Dude. Goblins? Seriously?

Goblins: yes. Seriously: not a chance.

In the early days of writing Legacy of Torr, a few of my diligent critique partners questioned my sanity in using goblins. The word cliché was mentioned and, granted, there are goblins all over the place. Tolkien did some, Warhammer, Warcraft, and Harry Potter met some creatures at least called goblins. But I had a plan! In the face of doubt, I stuck to my crossbows.

Why? Goblins are funny.

While goblins are far from the be all and end all of Legacy, I knew I had loads of scope to write something interesting and entertaining with these little green guys. I’m a fan first and a writer second so I write what I want to read. Anything else and I’d probably just get bored or manufacture something bereft of soul. Bruce Lee often spoke of emotional content and I agree that the best works come from the creator pouring heart and soul into them. But I’m not here to tell you how to write, I’m here to talk about goblins.

I never quite understood Tolkien’s goblins. They appeared synonymous with orcs—hopefully someone can enlighten me here—although Saruman must have been able to tell the difference when he made the Uruk Hai. But really, they were more of a faceless enemy than characters in themselves (don’t call a witch hunt, I love Tolkien!). Warhammer, Warcraft and Merlin epitomised the goblins for me and I’d like to think of the Legacy goblins as my interpretation inspired by these. Their boundless cunning vastly outstrips their competence to successfully execute their plans and the logical flaws in their thought processes make for fun consequences. The goblin episode in Merlin is one of my favourites and captures the air of mischief surrounding these creatures.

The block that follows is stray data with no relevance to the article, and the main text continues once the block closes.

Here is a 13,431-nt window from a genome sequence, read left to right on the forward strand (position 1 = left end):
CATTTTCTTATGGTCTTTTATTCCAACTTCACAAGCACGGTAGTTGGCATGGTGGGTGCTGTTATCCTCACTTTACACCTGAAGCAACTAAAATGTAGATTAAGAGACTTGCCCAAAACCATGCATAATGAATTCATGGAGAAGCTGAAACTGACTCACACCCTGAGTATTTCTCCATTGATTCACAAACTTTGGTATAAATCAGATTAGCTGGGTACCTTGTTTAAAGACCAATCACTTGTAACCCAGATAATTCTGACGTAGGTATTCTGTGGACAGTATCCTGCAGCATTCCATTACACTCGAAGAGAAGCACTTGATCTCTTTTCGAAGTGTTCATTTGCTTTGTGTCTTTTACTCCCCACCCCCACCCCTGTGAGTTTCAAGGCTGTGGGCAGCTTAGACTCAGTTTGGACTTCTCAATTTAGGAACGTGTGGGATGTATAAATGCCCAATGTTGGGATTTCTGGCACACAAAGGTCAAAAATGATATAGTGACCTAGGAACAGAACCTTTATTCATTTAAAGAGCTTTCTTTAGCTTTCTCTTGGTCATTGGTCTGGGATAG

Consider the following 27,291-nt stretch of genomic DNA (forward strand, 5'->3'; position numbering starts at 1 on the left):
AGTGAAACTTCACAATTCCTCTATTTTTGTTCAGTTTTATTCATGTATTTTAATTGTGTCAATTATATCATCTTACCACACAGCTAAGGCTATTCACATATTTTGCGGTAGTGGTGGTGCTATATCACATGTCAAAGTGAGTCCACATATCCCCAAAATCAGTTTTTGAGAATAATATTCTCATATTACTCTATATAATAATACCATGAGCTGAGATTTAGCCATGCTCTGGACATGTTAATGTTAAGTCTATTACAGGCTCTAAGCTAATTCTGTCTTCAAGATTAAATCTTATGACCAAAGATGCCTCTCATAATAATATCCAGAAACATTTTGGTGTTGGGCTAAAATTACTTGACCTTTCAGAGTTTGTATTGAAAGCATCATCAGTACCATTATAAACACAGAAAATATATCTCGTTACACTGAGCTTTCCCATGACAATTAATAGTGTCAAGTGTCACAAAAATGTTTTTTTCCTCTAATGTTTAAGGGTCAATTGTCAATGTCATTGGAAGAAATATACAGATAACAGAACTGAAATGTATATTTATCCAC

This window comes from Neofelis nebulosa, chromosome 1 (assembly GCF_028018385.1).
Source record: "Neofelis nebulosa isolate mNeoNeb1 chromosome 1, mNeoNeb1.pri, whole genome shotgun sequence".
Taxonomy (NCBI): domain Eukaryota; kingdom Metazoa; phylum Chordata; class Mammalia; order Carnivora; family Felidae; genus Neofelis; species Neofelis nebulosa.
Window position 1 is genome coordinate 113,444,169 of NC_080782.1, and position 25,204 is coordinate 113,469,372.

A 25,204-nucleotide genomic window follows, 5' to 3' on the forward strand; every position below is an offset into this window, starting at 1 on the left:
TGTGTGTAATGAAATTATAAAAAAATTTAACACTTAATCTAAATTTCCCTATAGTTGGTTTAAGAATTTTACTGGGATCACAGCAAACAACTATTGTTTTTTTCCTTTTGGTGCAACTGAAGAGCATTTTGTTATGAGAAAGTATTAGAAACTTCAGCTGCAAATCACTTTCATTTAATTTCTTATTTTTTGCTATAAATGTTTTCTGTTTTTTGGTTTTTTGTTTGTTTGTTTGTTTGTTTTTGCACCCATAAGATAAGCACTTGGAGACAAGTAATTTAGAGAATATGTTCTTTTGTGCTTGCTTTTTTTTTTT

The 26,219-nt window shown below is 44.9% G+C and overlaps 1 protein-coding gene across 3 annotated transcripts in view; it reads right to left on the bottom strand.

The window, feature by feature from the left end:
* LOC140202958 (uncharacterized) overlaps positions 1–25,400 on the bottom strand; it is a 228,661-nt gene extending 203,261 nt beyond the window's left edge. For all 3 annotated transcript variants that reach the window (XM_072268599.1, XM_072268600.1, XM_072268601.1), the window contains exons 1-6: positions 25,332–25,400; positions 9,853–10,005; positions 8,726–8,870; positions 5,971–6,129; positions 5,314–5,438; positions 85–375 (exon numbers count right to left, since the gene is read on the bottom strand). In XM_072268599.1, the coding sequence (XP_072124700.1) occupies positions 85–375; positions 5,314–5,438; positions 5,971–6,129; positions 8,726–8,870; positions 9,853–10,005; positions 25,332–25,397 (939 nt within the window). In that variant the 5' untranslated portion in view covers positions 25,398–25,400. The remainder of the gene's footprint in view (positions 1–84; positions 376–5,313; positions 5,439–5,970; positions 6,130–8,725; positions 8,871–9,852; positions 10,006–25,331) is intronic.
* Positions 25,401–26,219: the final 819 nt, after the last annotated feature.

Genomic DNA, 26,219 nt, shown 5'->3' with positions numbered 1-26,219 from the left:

In folklore, many sources place goblin origins in the Germanic world, either as a derivative from kobolds or the Nibelung (though the Encyclopaedia Britannica claims a Greek origin from the word kobalos—sounds awfully like that Germanic version, right?). Others place them as far afield as Japan and India. Most folklore that I’ve seen agrees on their playful and mischievous nature, although the jury seems to be out on whether they’re good guys or bad guys. As usual, I suspect it’s all a matter of perspective.

The whole Legacy of Torr saga grew from a little scene containing some Taeban guards and a couple of goblin characters. I cut that scene during editing but it sufficed to fire the creative engine. One day, after Legacy finds its way into the hearts and minds of the masses, I’ll make it available on the website in DVD special feature style.

Sure, I could have painted my goblins blue and called them smurfs avatars, but a goblin by any other name is still a goblin. If it looks like a goblin, smells like festival toilets and is stealing things from your kitchen, it’s probably a goblin. I’ve often heard it’s what you do with it that counts. With goblins, I knew I could create chaos in new and interesting ways. There’s certainly some goblin behaviour in the Legacy of Torr stories that I’ve not seen anywhere else. You’ll know it when you see it.

 

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